Writing Process


I type like the wind.

Stephen King has repeated said he writes every day. I saw him when he was in Albuquerque being interviewed on stage by George R.R. Martin. Martin, at one point in the interview asked, “How do you write so fast?” Or words to that effect. I seem to remember him asking “How do you write so fucking fast?”, but that may just be my unrequited love affair with the word ‘fuck’. Either way it was asked, King’s response was “I write six good pages a day. Every day.” Again, words to that effect. I don’t seem to remember King saying, “I write six good fucking pages a day”, but he might have.

At any rate, this was not new information. I think everyone knows Stephen King writes every day. He’s been forward about that for years. After all, it’s his job and you don’t blow off work just because you don’t feel like doing it. On the other hand, George R.R. Martin is famous for taking years to knock out a new novel. In Martin’s defense, let’s face it, A Song of Fire and Ice is some crazy complicated shit and each scene has to work with every other scene that has come before it. So, it’s not entirely surprising that the TV series will likely end before the book series.

So, what does all this have to do with the price of tea in China? I’m of the opinion that writing every day is a good thing. It could be a couple lines, it could be a few hundred, but I write something every day almost without fail. For me, it’s just become something I do out of habit and I feel bad if I don’t do it. Writing is my way of unwinding and I feel a bit lost if I don’t get some in every night.

House is on fire, but I’m almost done with this chapter.

But that’s not necessarily for everyone. A couple days ago I came across a Twitter thread about exactly that thing. The general gist of the thread was that feeling like you have to write every day is bullshit. Life, it seems, oftentimes has other plans for our free time. Be it work, play, or a new Star Wars movie coming out, sometimes you simply can’t find time every day to put words on pages.

Besides, as I’ve repeatedly said, I didn’t start writing to follow everyone else’s rules. The world is already full of people following everyone else’s rules. My rule is trying my damnedest to write something every day, but it’s not for everyone. Rules are for suckers, anyway. Make your own rules.

At the beginning of the year, I wrote a post about the magic of writing. Now that the year is coming to a close, I’d like to reiterate what I wrote then: If there’s something you love to do, find time to do it. It doesn’t matter how far you go. It doesn’t matter how fast you go. It matters that you go.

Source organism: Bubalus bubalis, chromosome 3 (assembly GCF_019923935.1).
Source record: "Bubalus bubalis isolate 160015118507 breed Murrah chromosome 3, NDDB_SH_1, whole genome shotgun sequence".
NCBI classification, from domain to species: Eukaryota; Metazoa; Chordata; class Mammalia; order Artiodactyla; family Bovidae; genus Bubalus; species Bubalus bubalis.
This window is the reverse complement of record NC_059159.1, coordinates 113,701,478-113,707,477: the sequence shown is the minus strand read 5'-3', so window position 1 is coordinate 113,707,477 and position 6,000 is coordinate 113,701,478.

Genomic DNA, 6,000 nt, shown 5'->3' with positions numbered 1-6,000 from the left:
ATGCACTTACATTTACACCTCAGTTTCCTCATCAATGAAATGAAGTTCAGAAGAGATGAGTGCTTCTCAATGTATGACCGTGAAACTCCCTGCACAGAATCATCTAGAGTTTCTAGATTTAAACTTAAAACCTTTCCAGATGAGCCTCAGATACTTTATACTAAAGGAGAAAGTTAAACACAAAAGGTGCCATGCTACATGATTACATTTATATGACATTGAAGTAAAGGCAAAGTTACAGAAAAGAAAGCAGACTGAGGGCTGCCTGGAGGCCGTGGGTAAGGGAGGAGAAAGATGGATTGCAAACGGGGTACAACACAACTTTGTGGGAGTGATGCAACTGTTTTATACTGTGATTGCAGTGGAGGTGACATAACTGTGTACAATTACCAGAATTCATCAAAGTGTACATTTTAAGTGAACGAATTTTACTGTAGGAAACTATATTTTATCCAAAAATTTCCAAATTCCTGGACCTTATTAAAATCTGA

So, get out there and go.

What about you? Got any thoughts on writing every day? Drop ’em in the comments; I love comments and am usually fairly good at replying to them.

And now, your moment of Zen.




7 thoughts on “Writing Process

  1. I’m not a writer, in fact I’m terrible with words, but I’ve been trying to paint or draw a little bit every night. And it has become the best way for me to unwind and release stress. Sometimes I’m in the studio for hours straight painting and drinking, and sometimes I’m in there for 15 minutes just staring at what I worked on the previous night. So I guess even when I’m not painting, I at lease spend some time every night looking at my paintings, hanging out with them. I have multiple paintings in progress, none are finished. But I don’t really care too much about cranking out masterpieces to sell and get famous, I paint for a while then I primer the canvas and paint something new over and over until the surface gets so thick with gesso and paint that it starts cracking and can’t be used.
    There are days where I can’t get into the studio at all, like when traveling, but the sketchbook is always with me.
    I never felt like I had to paint every day to be considered an artist, I just do it to stay sane (or as close to sane as I can be)

  2. If I could, I would write every day, but job, kids, husband, pets, life complicate that. Still I manage most days to write and when I’m immersed in witting a novel I write everyday even if I only get ten good minutes in. I feel as though this propulsion happens as a result and it’s exhilarating

  3. I always feel best—like myself—when I’m doing something I love each day. Writing, for me, is always in smaller chunks (being a blog writer), but I do feel like things flow better when I’m writing more regularly. I sing as part of my day-job living, so practicing my stuff in the car, or sitting down at a keyboard to practice synth stuff is relaxing to me and not at all like work, and yet it helps my work to flow better.

    Last year, I wrote a few sentences every night in a doc that I gave my hubby as a surprise on New Year’s Day. It reminded me that our life together isn’t perfect but it’s pretty damn good, even when the day has been a struggle. It was a good exercise for me each night before bed, partly because it made me reflect on what was good about a particular day, but also good as a habit of writing while events were fresh. The writing flowed because it was daily and planned.

    I would be rude if I didn’t thank you for including the IT Crowd clip of Maurice typing away while things are on fire. That was one of my favorite scenes in a show of all kinds of favorites!

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